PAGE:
In addition to serving as the NAACP Headquarters, the Banks House was the home of NAACP President George Metcalfe. In 1964, during Freedom Summer when a thousand volunteers converged on the state to work with Black Mississippians to register voters and operate Freedom schools, members of the Student Nonviolent Coordinating Committee (SNCC) resided at the house.

In January 1965, “night riders” who committed acts of violence at night intent on inspiring terror fired shots through a window of the house. On Aug. 27, 1965, Metcalfe suffered serious injuries when his car was bombed at the Armstrong Tire & Rubber plant by the Ku Klux Klan.

The posting of the Freedom Trail marker in Natchez has a price tag of $9,000. However, it is made possible through a partnership between Visit Mississippi and MHC. The two agencies are using federal funds through the U.S. Economic Development Administration to cover the cost of 20 Freedom Trail markers throughout the state.

“We couldn’t be more excited to work with Visit Mississippi to preserve and promote Mississippi’s vital civil rights history,” said Rockoff in the May 2022 issue of the MHC newsletter. “Our hope is these markers not only attract tourists but also strengthen our communities by helping all Mississippians appreciate our state’s vital civil rights history.”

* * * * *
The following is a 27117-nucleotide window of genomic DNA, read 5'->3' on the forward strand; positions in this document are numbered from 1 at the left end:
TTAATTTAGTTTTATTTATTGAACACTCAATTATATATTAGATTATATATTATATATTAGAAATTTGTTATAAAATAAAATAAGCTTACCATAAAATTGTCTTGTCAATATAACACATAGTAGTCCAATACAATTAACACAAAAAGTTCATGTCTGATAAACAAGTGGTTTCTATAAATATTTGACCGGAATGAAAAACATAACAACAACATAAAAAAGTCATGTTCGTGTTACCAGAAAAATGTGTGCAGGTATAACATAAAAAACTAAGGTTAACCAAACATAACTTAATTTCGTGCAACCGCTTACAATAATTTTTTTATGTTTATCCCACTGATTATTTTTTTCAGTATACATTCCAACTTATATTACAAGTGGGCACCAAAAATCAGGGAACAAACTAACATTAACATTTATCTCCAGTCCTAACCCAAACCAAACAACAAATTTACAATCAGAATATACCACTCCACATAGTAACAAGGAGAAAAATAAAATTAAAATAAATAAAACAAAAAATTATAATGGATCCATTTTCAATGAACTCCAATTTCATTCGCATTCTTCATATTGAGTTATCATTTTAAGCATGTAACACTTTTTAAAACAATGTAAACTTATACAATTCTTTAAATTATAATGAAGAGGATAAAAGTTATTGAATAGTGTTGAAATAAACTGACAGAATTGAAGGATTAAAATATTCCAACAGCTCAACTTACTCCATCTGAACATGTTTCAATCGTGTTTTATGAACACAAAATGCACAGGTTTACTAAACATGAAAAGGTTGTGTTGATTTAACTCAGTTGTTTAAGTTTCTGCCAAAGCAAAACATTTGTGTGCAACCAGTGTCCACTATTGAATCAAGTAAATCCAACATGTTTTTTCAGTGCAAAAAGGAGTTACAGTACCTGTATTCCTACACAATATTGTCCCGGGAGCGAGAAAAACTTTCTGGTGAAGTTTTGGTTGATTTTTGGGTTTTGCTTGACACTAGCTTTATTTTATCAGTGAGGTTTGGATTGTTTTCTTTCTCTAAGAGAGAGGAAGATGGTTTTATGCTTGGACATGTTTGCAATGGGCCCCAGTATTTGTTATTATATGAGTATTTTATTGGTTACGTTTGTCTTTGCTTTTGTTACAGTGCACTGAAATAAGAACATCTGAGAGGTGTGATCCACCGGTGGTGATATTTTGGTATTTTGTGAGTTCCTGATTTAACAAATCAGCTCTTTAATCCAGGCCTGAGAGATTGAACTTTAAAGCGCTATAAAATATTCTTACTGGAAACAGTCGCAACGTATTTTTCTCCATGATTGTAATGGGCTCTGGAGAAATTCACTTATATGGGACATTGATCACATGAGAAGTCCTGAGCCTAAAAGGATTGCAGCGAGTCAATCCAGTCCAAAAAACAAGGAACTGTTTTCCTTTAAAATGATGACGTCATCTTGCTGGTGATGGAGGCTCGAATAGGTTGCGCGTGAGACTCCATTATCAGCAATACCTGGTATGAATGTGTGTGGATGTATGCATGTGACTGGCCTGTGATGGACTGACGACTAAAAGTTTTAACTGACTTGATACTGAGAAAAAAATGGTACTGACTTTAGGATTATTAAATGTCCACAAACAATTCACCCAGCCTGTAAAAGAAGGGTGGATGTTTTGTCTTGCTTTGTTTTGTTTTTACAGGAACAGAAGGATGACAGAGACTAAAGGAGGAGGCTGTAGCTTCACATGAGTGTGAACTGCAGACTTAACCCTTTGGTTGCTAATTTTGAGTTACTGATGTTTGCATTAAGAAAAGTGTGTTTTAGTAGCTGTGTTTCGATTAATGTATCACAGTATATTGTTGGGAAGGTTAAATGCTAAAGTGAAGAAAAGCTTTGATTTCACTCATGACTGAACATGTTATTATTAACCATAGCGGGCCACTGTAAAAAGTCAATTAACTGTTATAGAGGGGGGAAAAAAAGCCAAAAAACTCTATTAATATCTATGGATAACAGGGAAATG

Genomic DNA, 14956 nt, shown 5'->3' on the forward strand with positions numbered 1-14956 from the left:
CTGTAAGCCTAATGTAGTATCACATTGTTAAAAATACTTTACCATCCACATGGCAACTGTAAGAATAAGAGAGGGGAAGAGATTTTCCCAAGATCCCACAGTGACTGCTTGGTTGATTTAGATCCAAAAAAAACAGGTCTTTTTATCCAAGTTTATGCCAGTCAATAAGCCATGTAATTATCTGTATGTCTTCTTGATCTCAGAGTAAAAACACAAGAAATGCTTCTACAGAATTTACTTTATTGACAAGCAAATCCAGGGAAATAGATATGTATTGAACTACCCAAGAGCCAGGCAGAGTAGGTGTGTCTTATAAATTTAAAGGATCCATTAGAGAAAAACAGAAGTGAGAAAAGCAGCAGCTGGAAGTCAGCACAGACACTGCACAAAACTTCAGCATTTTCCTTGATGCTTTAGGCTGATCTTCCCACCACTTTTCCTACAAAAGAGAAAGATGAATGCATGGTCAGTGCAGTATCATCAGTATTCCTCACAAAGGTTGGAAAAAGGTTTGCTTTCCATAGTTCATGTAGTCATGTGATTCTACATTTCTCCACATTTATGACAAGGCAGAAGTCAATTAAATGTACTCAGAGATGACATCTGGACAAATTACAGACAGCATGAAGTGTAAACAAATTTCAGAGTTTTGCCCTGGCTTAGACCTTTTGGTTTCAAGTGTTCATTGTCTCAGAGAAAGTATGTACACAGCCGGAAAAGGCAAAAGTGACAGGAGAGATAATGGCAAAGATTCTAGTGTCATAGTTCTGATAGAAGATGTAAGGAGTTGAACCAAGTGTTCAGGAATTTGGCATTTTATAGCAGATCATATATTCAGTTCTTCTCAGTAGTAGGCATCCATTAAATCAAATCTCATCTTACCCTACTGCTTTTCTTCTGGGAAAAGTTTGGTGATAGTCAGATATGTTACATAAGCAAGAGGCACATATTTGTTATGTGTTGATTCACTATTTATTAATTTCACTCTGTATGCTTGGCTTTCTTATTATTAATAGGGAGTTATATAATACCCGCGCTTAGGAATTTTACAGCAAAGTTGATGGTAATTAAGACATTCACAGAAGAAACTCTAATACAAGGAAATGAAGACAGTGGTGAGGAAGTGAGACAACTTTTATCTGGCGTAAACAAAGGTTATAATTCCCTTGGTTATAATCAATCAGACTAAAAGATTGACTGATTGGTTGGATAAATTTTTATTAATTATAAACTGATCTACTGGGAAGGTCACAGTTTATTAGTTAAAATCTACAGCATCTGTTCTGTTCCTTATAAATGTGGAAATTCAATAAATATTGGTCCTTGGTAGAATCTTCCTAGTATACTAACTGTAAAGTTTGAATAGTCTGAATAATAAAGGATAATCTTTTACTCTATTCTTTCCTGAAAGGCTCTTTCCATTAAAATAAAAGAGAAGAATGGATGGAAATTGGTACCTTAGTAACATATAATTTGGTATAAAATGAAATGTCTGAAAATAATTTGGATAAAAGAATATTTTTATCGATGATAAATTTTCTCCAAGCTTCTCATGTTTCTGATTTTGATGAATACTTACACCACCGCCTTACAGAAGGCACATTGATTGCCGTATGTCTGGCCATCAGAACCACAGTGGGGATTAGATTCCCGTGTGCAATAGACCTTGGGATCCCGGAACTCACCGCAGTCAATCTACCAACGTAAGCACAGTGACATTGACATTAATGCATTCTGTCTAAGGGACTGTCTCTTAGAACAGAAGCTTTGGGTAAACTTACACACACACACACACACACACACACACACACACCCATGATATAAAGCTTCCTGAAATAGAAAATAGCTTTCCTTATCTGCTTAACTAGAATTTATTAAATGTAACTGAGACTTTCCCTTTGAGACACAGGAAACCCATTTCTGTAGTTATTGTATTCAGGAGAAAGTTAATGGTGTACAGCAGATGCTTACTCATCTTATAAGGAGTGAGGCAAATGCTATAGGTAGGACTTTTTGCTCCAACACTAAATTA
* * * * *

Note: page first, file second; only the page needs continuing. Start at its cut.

October 16, 2023, HOUSTON, TX – Congressional Candidate Amanda Edwards has raised over $1 million in less than 4 months, a substantial sum that helps bolster the frontrunner status of the former At-Large Houston City Council Member in her bid for U.S. Congress. Edwards raised over $433,000 in Q3 of 2023. This strong Q3 report expands on a successful Q2 where Edwards announced just 11 days after declaring her candidacy that she had raised over $600,000. With over $829,000 in cash-on-hand at the end of the September 30th financial reporting period, Edwards proves again that she is the clear frontrunner in the race. “I am beyond grateful for the strong outpouring of support that will help me to win this race and serve the incredible people of the 18th Congressional District,” said Edwards. “We are at a critical juncture in our nation’s trajectory, and we need to send servant leaders to Congress who can deliver the results the community deserves. The strong support from our supporters will help us to cultivate an 18th Congressional District where everyone in it can thrive.” Edwards said. “Amanda understands the challenges that the hard-working folks of the 18th Congressional District face because she has never lost sight of who she is or where she comes from; she was born and raised right here in the 18th Congressional District of Houston,” said Kathryn McNiel, spokesperson for Edwards’ campaign. Edwards has been endorsed by Higher Heights PAC, Collective PAC, Krimson PAC, and the Brady PAC. She has also been supported by Beto O’Rourke, among many others. About Amanda: Amanda is a native Houstonian, attorney and former At-Large Houston City Council Member. Amanda is a graduate of Eisenhower High School in Aldine ISD. Edwards earned a B.A. from Emory University and a J.D. from Harvard Law School. Edwards practiced law at Vinson & Elkins LLP and Bracewell LLP before entering public service. Edwards is a life-long member of St. Monica Catholic Church in Acres Homes. For more information, please visit www.edwardsforhouston.com